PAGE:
Background: There is an emerging knowledge base on the effectiveness of strategies to close the knowledge-practice gap. However, less is known about how attributes of an innovation and other contextual and situational factors facilitate and impede an innovation's adoption. The Healthy Heart Kit (HHK) is a risk management and patient education resource for the prevention of cardiovascular disease (CVD) and promotion of cardiovascular health. Although previous studies have demonstrated the HHK's content validity and practical utility, no published study has examined physicians' uptake of the HHK and factors that shape its adoption.
Objectives: Conceptually informed by Rogers' Diffusion of Innovation theory, and Theory of Planned Behaviour, this study had two objectives: (1) to determine if specific attributes of the HHK as well as contextual and situational factors are associated with physicians' intention and actual usage of the HHK kit; and (2), to determine if any contextual and situational factors are associated with individual or environmental barriers that prevent the uptake of the HHK among those physicians who do not plan to use the kit.
Methods: A sample of 153 physicians who responded to an invitation letter sent to all family physicians in the province of Alberta, Canada were recruited for the study. Participating physicians were sent a HHK, and two months later a study questionnaire assessed primary factors on the physicians' clinical practice, attributes of the HHK (relative advantage, compatibility, complexity, trialability, observability), confidence and control using the HHK, barriers to use, and individual attributes. All measures were used in path analysis, employing a causal model based on Rogers' Diffusion of Innovations Theory and Theory of Planned Behaviour.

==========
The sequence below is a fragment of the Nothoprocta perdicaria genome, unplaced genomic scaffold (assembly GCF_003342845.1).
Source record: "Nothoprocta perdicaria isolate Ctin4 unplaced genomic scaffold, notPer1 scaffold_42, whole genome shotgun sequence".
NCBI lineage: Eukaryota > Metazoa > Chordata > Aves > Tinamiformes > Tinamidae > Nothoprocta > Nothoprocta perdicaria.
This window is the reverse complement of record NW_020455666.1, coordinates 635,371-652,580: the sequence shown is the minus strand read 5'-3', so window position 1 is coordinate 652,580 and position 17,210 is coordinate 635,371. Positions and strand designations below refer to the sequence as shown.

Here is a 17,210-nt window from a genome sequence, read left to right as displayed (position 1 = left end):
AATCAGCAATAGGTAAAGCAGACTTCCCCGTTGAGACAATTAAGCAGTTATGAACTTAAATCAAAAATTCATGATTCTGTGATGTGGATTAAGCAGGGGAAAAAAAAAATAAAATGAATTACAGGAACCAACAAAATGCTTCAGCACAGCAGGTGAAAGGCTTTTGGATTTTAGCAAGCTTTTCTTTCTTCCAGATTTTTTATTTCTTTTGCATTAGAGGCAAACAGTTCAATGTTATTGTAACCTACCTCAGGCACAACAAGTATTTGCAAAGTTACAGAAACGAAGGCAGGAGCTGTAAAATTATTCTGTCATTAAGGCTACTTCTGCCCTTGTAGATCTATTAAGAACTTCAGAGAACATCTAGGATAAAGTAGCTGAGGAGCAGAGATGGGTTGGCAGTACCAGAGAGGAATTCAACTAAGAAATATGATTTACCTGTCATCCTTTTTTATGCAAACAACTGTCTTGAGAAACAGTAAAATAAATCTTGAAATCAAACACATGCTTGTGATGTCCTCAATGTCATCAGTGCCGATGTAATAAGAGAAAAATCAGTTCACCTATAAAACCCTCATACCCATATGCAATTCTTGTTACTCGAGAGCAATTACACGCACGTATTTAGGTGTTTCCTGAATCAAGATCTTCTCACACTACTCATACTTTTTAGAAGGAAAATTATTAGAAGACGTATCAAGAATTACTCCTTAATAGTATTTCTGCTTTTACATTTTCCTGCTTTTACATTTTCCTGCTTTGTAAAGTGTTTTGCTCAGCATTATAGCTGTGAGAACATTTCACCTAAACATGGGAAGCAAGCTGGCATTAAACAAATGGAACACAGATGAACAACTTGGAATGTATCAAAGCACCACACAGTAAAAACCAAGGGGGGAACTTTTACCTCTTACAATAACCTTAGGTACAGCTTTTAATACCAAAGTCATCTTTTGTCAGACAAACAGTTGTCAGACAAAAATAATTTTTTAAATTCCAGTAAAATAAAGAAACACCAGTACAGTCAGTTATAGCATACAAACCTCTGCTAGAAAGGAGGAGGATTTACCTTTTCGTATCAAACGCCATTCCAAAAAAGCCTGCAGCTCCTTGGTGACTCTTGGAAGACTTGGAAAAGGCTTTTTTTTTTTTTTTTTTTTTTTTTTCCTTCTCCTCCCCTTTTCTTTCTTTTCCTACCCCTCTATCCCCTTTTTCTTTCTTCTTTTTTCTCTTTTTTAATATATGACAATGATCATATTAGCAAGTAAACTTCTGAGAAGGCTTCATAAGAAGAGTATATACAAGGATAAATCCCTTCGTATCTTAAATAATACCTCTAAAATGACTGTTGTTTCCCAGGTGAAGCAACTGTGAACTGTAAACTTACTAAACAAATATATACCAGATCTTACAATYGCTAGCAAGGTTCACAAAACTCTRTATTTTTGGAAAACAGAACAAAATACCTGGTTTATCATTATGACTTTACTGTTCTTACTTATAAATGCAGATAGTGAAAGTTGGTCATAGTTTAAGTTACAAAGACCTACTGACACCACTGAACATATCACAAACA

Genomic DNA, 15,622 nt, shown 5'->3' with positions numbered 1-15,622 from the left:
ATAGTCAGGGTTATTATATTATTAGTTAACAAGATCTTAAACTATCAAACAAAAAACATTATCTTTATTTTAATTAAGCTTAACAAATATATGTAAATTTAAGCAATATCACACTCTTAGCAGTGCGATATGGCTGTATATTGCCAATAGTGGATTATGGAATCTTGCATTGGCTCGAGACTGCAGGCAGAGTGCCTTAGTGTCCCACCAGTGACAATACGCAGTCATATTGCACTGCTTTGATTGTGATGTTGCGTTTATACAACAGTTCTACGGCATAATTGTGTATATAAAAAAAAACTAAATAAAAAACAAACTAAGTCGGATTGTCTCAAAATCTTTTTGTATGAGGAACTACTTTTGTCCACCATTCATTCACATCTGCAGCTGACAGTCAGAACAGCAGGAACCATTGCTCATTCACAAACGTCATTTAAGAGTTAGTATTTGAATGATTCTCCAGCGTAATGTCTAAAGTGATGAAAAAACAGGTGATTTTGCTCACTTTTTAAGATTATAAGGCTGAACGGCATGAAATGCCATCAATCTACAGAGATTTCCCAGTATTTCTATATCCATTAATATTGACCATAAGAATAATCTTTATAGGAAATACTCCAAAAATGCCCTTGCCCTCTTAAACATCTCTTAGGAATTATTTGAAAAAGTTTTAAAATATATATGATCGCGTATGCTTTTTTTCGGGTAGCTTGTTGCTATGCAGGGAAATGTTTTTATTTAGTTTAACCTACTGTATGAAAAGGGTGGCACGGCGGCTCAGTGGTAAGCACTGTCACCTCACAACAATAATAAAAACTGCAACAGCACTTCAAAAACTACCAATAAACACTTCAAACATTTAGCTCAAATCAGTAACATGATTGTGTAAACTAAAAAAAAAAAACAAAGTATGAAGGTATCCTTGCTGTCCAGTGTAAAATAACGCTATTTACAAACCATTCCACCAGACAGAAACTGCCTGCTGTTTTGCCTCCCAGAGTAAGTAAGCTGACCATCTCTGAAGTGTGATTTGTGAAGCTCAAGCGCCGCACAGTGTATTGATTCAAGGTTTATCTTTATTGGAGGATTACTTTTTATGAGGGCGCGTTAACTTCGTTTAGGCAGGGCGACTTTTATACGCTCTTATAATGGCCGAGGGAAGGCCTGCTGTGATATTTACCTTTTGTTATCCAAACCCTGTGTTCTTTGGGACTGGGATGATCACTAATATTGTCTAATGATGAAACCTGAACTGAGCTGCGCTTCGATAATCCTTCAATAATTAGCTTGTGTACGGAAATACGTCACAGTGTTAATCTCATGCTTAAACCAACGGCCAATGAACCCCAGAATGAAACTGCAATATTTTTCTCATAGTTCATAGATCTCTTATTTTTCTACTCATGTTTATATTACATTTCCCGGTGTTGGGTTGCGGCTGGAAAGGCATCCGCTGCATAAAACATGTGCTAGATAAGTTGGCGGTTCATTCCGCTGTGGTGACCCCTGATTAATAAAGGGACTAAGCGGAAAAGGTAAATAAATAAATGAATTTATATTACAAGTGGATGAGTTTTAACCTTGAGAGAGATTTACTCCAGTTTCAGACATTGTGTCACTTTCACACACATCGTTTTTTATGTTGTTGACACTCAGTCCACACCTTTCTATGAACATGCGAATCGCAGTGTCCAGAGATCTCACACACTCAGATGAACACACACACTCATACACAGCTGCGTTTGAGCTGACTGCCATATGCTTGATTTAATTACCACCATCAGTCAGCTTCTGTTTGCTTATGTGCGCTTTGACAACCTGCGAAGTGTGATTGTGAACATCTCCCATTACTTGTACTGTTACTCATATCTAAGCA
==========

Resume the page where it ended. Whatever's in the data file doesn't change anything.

Results: 115 physicians (follow up rate of 75%) completed the questionnaire. Use of the HHK was associated with intention to use the HHK, relative advantage, and years of experience. Relative advantage and the observability of the HHK benefits were also significantly associated with physicians' intention to use the HHK. Physicians working in solo medical practices reported experiencing more individual and environmental barriers to using the HHK.
Conclusion: The results of this study suggest that future information innovations must demonstrate an advantage over current resources and the research evidence supporting the innovation must be clearly visible. Findings also suggest that the innovation adoption process has a social element, and collegial interactions and discussions may facilitate that process. These results could be valuable for knowledge translation researchers and health promotion developers in future innovation adoption planning.